The Decision applies the 2006 Guidelines on Fines. (4) The basic amount of the fine is set by reference to a proxy for the value of sales. The Commission calculated the annual value of sales on the basis of the notional amount of EGB traded by the parties on the secondary market in the EEA during their period of individual involvement, discounted by a factor that takes account of the particularities of the EGB industry, and more in particular that these products are constantly traded. For this purpose, the Commission adjusted or discounted the annualised notional amounts of EGB traded by a factor that takes into account the bid-ask spread levels inherent to this market. The Commission applied a different discount factor for each party because of the high volatility of EGB bid-ask spread levels and discrepancy across issuing countries, maturities and throughout the infringement period.

(19)

The amount of the fines takes into account the very serious nature of cartel infringements, the duration and geographic scope of the cartel, the fact that the conduct permeated the whole EGB industry on the primary and secondary market and that EGB are used for raising public funding and the conduct took place at the time of a very serious financial crisis. In line with Commission practice, an additional amount is added to deter undertakings from ever entering into such illegal practices (so called ‘entry-fee’).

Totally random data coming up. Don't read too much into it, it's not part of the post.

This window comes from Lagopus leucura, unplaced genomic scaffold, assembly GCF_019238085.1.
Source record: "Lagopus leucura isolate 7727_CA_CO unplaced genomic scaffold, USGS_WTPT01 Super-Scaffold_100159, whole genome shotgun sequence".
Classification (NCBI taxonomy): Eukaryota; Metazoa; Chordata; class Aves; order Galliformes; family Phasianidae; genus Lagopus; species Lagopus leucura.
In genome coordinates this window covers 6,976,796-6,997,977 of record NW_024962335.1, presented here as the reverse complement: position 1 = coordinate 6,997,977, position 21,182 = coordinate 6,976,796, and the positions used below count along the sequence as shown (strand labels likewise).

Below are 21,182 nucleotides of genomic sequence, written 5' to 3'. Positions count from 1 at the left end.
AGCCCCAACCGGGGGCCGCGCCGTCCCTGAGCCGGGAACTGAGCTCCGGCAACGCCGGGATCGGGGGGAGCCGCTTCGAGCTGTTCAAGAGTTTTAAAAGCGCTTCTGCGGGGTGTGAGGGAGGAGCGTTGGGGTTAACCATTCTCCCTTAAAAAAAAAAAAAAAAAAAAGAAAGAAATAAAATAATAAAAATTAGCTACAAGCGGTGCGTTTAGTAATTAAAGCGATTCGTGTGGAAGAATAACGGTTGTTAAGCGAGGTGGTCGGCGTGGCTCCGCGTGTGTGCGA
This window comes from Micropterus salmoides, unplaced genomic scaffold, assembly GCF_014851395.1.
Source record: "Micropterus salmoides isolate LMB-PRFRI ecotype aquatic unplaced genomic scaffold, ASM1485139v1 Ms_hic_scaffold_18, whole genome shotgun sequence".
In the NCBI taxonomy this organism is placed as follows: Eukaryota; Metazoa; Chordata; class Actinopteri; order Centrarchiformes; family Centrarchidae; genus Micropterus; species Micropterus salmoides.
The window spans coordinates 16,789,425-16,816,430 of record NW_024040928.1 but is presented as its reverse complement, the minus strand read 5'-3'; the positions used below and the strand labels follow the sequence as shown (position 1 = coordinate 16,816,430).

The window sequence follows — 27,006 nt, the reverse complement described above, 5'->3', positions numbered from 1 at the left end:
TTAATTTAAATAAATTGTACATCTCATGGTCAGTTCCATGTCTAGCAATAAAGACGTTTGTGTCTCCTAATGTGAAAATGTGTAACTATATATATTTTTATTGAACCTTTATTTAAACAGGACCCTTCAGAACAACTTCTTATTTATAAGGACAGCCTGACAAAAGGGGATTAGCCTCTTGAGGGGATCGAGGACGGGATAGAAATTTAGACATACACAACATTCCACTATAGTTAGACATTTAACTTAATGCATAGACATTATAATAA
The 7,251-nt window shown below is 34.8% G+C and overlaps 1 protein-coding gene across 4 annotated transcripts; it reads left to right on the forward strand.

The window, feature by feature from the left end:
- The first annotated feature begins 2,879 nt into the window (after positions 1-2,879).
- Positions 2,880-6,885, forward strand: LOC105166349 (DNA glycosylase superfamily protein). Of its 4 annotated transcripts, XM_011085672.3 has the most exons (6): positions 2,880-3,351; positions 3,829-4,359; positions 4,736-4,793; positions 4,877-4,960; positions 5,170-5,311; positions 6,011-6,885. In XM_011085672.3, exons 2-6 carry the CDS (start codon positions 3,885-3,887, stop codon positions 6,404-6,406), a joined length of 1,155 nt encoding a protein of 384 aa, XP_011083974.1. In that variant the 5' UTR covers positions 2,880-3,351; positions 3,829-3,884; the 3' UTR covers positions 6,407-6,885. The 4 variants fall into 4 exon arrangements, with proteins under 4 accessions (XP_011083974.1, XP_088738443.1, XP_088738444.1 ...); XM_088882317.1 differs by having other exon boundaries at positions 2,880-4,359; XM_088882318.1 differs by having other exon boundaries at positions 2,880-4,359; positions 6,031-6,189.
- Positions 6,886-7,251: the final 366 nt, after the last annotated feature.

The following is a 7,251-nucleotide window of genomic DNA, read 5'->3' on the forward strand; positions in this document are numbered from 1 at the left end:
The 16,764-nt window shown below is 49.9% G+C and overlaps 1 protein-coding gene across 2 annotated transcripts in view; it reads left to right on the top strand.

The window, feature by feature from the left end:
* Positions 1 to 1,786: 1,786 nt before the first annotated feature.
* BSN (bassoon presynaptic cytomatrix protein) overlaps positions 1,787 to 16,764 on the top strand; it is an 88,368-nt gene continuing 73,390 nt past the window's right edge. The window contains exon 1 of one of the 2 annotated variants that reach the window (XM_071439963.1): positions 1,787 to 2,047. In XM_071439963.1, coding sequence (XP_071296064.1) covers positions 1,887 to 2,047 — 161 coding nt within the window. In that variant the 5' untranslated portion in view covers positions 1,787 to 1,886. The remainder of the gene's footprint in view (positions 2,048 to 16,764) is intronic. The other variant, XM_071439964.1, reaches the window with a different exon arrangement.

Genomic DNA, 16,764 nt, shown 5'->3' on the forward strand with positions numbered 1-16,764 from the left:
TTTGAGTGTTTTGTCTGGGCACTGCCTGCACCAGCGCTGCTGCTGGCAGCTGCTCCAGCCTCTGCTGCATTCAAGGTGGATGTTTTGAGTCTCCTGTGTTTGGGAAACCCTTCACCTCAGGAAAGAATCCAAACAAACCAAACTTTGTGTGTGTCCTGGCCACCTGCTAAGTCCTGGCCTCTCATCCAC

(20)

There are no aggravating or mitigating circumstances for the undertakings subject to fines, but the fact that the trader of UniCredit was only active on the secondary market is recognised in the calculation of the gravity factor for UniCredit.

(21)

The fine imposed on each undertaking does not exceed 10 % of its total turnover relating to the business year preceding the date of the Commission decision, except for West LB/Portigon. Its latest net turnover (2020) is negative and the fine is therefore capped to zero.

(22)

The Commission grants full immunity from fines to NatWest and a reduction of 45 % of the fine to UBS for their cooperation in the investigation.

6.   CONCLUSION

(23)

The Decision addresses the following undertakings for having infringed Article 101 of the Treaty and Article 53 of the EEA Agreement and imposes a fine pursuant to Article 23(2) of Regulation (EC) No 1/2003 on the following legal entities that are jointly and severally liable to pay the fine.

Undertaking and legal entities

Fines (EUR)

Bank of America:

 

Bank of America Corporation

 

Bank of America, National Association

Not applicable (time-barred)

Natixis:

 

Natixis S.A.

Not applicable (time-barred)

NatWest:

 

NatWest Group plc

 

NatWest Markets plc

 

NatWest Markets N.V

0 (immunity applicant)

Nomura:

 

Nomura Holdings Inc

 

Nomura International plc

129 573 000

Portigon:

 

Portigon AG

0 (negative net turnover in 2020)

UBS:

 

UBS Group AG

 

UBS AG

172 378 000

UniCredit:

 

UniCredit S.p.A.

 

Unicredit Bank AG

69 442 000


(1)  Council Regulation (EC) No 1/2003 of 16 December 2002 on the implementation of the rules on competition laid down in Articles 81 and 82 of the Treaty (OJ L 1, 4.1.2003, p. 1).

(2)  Commission Notice on Immunity from fines and reduction of fines in cartel cases (OJ C 298, 8.12.2006, p. 17).

(3)  NatWest Group plc and NatWest Markets plc from 4 January 2007 until 28 November 2011 and NatWest Markets N.V. from 17 October 2007 until 28 November 2011.

(4)  Guidelines on the method of setting fines imposed pursuant to Article 23(2)(a) of Regulation No 1/2003 (OJ C 210, 1.9.2006, p. 2).